Cari­boo Chilcotin Coast

Super Camping - - CONTENTS -

1. Kaya­nara Guest Ranch & Re­sort, Ea­gle Creek, pages 40 & 56

The Cari­boo

This is a land born of dreams of dis­cov­ery, yel­low dust and in­stant riches, with the “Cari­boo Gold Rush Trail” travers­ing through this re­gion. In 1862, Billy Barker struck gold near Bark­erville on Wil­liams Creek, which started a rush of adventurers from around the globe travers­ing the dif­fi­cult ter­rain of this now fa­mous Gold Rush Trail, be­gins in New West­min­ster in the south, to its ter­mi­nus in Bark­erville – a Na­tional His­toric Site and home to 150 re­stored 1860’s build­ings. The rush for gold ex­plo­ration, pan­ning and min­ing are still ac­tive to­day. Vis­i­tors from around the world still fol­low in the foot­steps of prior ex­pe­di­tions. In­ter­est­ing road­houses and mu­se­ums still stand where stage­coaches once stopped. High­way 97, the main north/south cor­ri­dor through the re­gion, is also the key north to Alaska route. Plan your fam­ily ad­ven­ture this sum­mer and in­clude sum­mer fes­ti­vals, wa­ter­sports, moun­tain bik­ing, hik­ing and wildlife view­ing ac­tiv­i­ties along the way.

The Chilcotin

Ac­cessed by road on High­way 20 (The Free­dom Hwy) or by sea on the North­ern Sea Wolf from Van­cou­ver Is­land to Bella Coola, the Chilcotin is a land of dra­matic scenery, rugged land­scapes and thick forests. Here, BC’s high­est moun­tain, Mount Wadding­ton, rises 4,016 me­ters. The jagged cen­tral coast Moun­tain peaks in the Chilcotin are cov­ered in vast ice fields and wide alpine meadows, grad­u­ally soft­en­ing into large val­leys, rolling foothills, pine cov­ered forests, lakes and rivers and the grass­lands of the Chilcotin Plateau. Along the way dis­cover some of the best fish­ing lakes and rivers to be found in North Amer­ica. Nimpo Lake op­er­a­tors of­fer fabulous float plane sight­see­ing tours and fly-in fish­ing trips. The trav­eller will ex­pe­ri­ence rolling semi-desert ter­rain, ex­quis­ite canyons, to flat grass­lands, river cross­ings and past lakes through moun­tains and old growth forests, to the ocean in­lets and fjords of BC’s Great Bear Rain­for­est.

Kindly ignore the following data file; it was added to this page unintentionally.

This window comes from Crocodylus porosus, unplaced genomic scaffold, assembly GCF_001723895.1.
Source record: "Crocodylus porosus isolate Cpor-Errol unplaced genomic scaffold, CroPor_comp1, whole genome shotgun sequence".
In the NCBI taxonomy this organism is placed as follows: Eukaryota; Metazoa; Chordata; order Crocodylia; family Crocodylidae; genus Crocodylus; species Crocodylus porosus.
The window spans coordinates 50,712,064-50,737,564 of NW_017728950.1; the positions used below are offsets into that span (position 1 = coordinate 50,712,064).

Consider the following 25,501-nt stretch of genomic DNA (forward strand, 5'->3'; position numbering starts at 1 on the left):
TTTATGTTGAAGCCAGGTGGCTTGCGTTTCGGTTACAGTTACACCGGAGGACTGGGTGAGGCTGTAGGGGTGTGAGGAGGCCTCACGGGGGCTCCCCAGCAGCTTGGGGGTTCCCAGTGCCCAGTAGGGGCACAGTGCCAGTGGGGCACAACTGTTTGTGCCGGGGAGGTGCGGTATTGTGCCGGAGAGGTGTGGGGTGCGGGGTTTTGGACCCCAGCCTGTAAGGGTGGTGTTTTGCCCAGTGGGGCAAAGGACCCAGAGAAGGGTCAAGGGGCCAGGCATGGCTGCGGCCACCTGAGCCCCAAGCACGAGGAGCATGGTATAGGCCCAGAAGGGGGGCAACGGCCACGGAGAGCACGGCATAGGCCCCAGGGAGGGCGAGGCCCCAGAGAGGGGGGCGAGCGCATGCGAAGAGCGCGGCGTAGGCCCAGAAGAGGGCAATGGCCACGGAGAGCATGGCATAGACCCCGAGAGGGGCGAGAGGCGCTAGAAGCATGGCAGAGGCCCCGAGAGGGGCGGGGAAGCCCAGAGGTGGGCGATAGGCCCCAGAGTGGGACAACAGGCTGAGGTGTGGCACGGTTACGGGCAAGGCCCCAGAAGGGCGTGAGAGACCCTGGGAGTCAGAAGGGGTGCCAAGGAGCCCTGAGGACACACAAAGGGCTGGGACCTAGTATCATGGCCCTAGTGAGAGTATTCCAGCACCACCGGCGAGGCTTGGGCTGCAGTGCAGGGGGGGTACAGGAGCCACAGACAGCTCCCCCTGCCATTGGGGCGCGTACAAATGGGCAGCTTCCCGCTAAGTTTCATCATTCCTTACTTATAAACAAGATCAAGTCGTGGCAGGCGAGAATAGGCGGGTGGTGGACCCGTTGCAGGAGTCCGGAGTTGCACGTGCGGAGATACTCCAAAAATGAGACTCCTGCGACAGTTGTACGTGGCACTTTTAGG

The Coast

Once you reach the cen­tral coast you are met with 15,000 kilo­me­ters of awein­spir­ing coast­line scat­tered with fjords and in­lets, pris­tine beaches and rocky shores. Here is some of the world’s best salt­wa­ter fish­ing and wildlife view­ing of sea birds, whales, dol­phins, griz­zly bears and the sa­cred white Ker­mode, also known as the ‘Spirit Bear’. Get­ting there is an ex­cit­ing ad­ven­ture; with ac­cess by road along the Free­dom High­way (High­way 20) from Wil­liams Lake to Bella Coola, or by sea on the “North­ern Sea Wolf” ves­sel and route sched­ules. (See www. Hel­lobc.com for Cir­cle Route info and re­serve with www.bc­fer­ries.com well in ad­vance for ferry ser­vice to and from Bella Coola).

North/South High­way Cor­ri­dor, (Hwy 97) - Ac­cess Hwy 26 to Bark­erville

This main north/south cor­ri­dor, trav­els through the Cari­boo, much of it along the same route as the Cari­boo Wagon Road and Gold Rush Trail of days gone by. At Cache Creek, the Tran­sCanada High­way (Hwy 1) veers east to­ward Kam­loops, while a con­tin­ued north­ward jour­ney takes you onto High­way 97. A few kilo­me­tres north of Cache Creek, stop at Hat Creek Ranch His­toric Site for some Gold Rush His­tory. Con­tinue north to the many lakes and rivers of the Cari­boo. Visit Clin­ton, 100 Mile House, Wil­liams Lake and Ques­nel with the link to Hwy 26 for Bark­erville. Why not plan to veer east and west from th­ese com­mu­ni­ties into the back­coun­try to dis­cover wa­ter­sports, hik­ing, horse­back rid­ing and bik­ing ad­ven­tures. This is also your north to Alaska route. There are many RV and camp­ing op­tions avail­able along this route.

The Fish­ing High­way (Hwy 24)

Start­ing from the east at Lit­tle Fort, the junc­tion of High­ways 5 and 24, this route branches and ex­its two ways onto High­way 97; via the 70 Mile House junc­tion; or via 93 Mile House. High­way 24, known as “The Fish­ing High­way”. The Fish­ing High­way through Cari­boo’s In­ter­lakes Re­gion ac­cesses a tran­quil and beau­ti­ful area of re­sorts, B&B’s, guest ranches, rolling hills of pine and alder forests, and boasts over 250 lakes teem­ing with rain­bow trout, lake trout and koka­nee. If you’re not fish­ing, the drive it­self is well worth tak­ing for the scenery alone! In ad­di­tion to fish­ing, other ac­tiv­i­ties in the area in­clude swim­ming and wa­ter­sports, horse­back rid­ing, ATVing, bik­ing & hik­ing, wildlife view­ing, and snow­mo­bil­ing the Gold Rush Snow­mo­bile Trail in win­ter.

The Free­dom High­way (Hwy 20)

The Chilcotin back­bone is High­way

20, also known as the “The Free­dom High­way” and is a key por­tion of the “Dis­cov­ery Coast” cir­cle tour route. (See Cir­cle Driv­ing Routes on www.Hel­lobc.com). It tra­verses 456 km

(274 mi) from Wil­liams Lake to Bella Coola, and is the only link from BC’s In­te­rior to the Cen­tral Coast, pass­ing Far­well Canyon on the Chilcotin

Plateau to­ward the Coast Moun­tains, Tweedsmuir Pro­vin­cial Park and the Bella Coola Valley. High­way 20 is well worth tak­ing a few days to drive with sev­eral stops of in­ter­est in­clud­ing Nimpo Lake. The only un­paved sec­tion of the high­way (57 km/36mi) con­sists of well-main­tained gravel from Anahim Lake to the bot­tom of “The Hill” (up to 18% grade) into the Bella Coola Valley. It is rec­om­mended that you use a de­tailed back­coun­try map for off High­way 20 travel into the pris­tine wilder­ness of ar­eas such as the Nemiah Valley and stun­ning Chilko Lake.

More In­for­ma­tion: www.travel-british-columbia.com www.land­with­out­lim­its.com www.gol­drush­trail.ca www.fish­inghigh­way24.com www.hel­lobc.com

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